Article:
A Pioneer Flight Into The Souls of Sound: Celebrating Amplitude
These days, when we look at industry of music and rhythm games, it’s hard not to think of Harmonix. The development studio has been a master force and pioneer of the genre for over a decade with its work on the Guitar Hero, Rock Band and Dance Central franchises. However, there was time when Harmonix was still figuring it out and had a long ways to go. This initially led to the creation of a game called FreQuency and when the game garnered positive attention, but not commercial success, they attempted to fine tune it with better gameplay mechanics and a better soundtrack. The result would be Amplitude, and it hit shelves on this day back in 2003.
Harmonix’s greatest challenge during its formative years had always been creating a musical experience that combined a simple and enjoyable interface with a mainstream appeal. With funding from Sony, Harmonix released FreQuency in 2001 as its first attempt at that idea. Players took control of a ship that would run on a board of several tracks, each controlling a part of the song, such as synth, drums, or guitar. Running the ship along a track allowed that part of the song to play and after running long enough, that part of the song would continue as the player continued to another part of the track to build the full complement of sounds in the song. Critics generally praised FreQuency and it found a cult following, but these creative ideas did not translate to strong sales in the mainstream.
When Harmonix began development for a sequel, it took a look at what worked with FreQuency and what didn’t. While a ship running along tracks stayed in, FreQuency’s tracks were aligned on a tunnel which was somewhat ugly to look at. Amplitude’s tracks were flattened into a landscape which made for a much more visually appealing format. This format would eventually inspire the track system in Guitar Hero and other projects that followed. In addition, Amplitude made use of a much more mainstream list of songs in hopes of capturing the interests of a wider audience. Names like Run-DMC, Weezer and even the likes of David Bowie made it onto the track list.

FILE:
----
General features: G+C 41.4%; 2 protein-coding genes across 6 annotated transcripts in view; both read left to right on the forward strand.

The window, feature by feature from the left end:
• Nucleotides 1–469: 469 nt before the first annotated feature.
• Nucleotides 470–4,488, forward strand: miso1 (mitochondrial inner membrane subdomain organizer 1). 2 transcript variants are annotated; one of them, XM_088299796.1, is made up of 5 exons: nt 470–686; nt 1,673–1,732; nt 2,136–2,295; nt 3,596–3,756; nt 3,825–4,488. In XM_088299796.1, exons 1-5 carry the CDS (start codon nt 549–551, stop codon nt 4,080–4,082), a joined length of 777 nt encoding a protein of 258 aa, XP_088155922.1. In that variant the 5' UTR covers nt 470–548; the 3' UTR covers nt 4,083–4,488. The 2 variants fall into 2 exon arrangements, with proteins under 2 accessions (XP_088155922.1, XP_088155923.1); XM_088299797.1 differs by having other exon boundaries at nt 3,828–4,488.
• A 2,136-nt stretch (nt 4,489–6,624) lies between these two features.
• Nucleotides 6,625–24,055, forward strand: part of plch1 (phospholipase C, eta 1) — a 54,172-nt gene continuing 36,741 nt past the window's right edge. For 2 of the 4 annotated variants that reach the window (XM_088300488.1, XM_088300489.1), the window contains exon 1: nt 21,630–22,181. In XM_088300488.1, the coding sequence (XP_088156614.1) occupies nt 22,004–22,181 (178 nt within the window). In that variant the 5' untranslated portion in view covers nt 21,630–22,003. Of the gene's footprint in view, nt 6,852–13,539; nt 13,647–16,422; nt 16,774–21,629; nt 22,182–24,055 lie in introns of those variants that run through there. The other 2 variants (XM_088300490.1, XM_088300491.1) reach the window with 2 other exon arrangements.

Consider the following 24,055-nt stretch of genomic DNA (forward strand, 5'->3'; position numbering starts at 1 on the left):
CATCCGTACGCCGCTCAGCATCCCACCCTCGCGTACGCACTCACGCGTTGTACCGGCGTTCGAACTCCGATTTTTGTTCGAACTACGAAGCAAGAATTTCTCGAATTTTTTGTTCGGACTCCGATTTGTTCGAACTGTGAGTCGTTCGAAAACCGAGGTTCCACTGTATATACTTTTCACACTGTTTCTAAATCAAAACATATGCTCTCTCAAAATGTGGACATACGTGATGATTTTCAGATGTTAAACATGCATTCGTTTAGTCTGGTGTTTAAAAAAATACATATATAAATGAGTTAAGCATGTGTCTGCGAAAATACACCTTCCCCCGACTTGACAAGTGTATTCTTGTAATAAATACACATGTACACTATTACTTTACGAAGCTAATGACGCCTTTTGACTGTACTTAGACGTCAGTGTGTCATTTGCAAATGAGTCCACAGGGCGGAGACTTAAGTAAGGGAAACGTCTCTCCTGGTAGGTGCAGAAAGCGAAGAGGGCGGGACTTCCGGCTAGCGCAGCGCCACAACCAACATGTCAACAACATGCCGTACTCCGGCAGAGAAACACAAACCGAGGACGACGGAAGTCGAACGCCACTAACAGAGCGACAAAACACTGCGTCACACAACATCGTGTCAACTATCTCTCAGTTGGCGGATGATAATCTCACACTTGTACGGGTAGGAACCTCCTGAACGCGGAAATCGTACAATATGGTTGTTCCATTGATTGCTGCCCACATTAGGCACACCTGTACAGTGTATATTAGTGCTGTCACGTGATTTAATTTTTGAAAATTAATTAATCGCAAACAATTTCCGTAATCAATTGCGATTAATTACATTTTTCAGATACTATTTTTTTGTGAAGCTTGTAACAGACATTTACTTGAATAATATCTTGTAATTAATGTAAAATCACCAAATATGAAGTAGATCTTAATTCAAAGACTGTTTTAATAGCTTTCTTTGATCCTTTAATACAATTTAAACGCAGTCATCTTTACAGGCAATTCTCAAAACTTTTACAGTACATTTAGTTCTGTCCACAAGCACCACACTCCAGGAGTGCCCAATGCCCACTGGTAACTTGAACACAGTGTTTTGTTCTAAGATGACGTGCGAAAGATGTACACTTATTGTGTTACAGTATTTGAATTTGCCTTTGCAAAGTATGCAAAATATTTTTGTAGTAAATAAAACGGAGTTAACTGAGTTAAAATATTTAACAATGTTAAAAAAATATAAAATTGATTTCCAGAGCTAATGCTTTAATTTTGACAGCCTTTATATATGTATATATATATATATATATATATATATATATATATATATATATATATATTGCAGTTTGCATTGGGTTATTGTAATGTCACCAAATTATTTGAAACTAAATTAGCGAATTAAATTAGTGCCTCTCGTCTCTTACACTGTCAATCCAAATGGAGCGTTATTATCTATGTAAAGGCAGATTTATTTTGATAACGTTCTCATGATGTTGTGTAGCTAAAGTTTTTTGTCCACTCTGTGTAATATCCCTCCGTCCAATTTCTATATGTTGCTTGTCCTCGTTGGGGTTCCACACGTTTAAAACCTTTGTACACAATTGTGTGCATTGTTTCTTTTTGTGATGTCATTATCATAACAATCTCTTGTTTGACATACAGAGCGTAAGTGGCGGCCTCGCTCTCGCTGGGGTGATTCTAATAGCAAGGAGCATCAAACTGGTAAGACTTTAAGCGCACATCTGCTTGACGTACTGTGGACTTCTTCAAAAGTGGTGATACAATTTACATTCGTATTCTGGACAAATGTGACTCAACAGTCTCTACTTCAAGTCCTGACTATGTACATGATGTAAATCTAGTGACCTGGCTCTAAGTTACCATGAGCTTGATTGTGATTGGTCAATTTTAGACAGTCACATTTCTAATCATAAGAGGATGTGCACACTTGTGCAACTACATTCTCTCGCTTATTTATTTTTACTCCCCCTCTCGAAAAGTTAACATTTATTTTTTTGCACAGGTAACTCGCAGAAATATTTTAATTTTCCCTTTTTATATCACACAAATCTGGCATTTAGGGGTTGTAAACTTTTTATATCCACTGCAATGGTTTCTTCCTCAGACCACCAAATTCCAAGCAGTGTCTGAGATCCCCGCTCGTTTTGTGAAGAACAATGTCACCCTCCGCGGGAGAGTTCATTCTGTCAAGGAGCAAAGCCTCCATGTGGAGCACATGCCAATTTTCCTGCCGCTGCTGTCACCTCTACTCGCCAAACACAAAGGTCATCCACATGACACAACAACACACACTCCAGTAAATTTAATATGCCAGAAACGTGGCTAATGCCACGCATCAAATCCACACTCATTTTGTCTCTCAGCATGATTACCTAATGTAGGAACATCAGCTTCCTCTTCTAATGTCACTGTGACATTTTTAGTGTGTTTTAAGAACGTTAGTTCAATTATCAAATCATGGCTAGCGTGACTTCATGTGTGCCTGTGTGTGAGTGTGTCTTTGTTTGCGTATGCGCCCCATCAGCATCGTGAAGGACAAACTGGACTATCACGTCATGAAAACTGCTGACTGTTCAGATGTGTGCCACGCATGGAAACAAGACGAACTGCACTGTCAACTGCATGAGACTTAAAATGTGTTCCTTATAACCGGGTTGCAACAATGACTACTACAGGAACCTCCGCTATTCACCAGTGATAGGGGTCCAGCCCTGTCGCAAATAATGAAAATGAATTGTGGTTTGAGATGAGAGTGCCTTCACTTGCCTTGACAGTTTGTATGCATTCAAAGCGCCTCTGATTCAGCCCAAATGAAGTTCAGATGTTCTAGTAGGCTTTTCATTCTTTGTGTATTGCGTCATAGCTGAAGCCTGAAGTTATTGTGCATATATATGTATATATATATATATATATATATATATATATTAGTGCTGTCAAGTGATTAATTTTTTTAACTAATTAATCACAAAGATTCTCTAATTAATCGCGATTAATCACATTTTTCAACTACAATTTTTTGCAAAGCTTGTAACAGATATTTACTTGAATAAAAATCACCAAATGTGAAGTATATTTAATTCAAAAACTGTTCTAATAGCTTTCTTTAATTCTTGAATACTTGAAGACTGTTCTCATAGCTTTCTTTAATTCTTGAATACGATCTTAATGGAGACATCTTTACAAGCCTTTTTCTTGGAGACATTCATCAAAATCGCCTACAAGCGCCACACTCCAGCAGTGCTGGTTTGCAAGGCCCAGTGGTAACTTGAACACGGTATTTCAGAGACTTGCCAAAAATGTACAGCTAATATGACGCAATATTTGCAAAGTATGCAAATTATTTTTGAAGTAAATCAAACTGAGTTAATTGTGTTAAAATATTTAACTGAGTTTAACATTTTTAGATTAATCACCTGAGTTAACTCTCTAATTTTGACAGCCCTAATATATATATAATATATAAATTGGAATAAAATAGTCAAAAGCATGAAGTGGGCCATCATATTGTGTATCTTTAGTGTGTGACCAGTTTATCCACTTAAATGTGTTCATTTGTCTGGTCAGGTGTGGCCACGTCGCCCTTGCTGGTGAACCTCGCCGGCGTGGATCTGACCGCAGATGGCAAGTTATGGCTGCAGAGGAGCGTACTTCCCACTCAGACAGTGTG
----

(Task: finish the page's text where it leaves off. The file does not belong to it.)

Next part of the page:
Unfortunately, much like FreQuency, while Amplitude received critical praise and the affection of fans new and old, it didn’t sell incredibly well and became another cult classic in Harmonix’s back catalogue. It didn’t end there though. In 2014, Harmonix launched a Kickstarter campaign to fund a remake of Amplitude in order to gauge player interest in the game for a possible future sequel. The Kickstarter met its goal within 24 hours of close and collected over $800,000 from over 14,000 contributors. The remake would launch in January of 2016 on PS4.
Ultimately, Amplitude will never have the accolades that Harmonix would enjoy on many of its flagship series in the years following Amplitude’s original release, but Amplitude and FreQuency do serve a very important purpose for what they are. It was with these games that Harmonix began to establish itself as an authority in the field of musical game development. They were testing grounds for what worked and what didn’t as Harmonix built its experience in the music gaming industry and would directly inspire many of the tools and mechanics that Harmonix would apply to much more successful endeavors immediately following.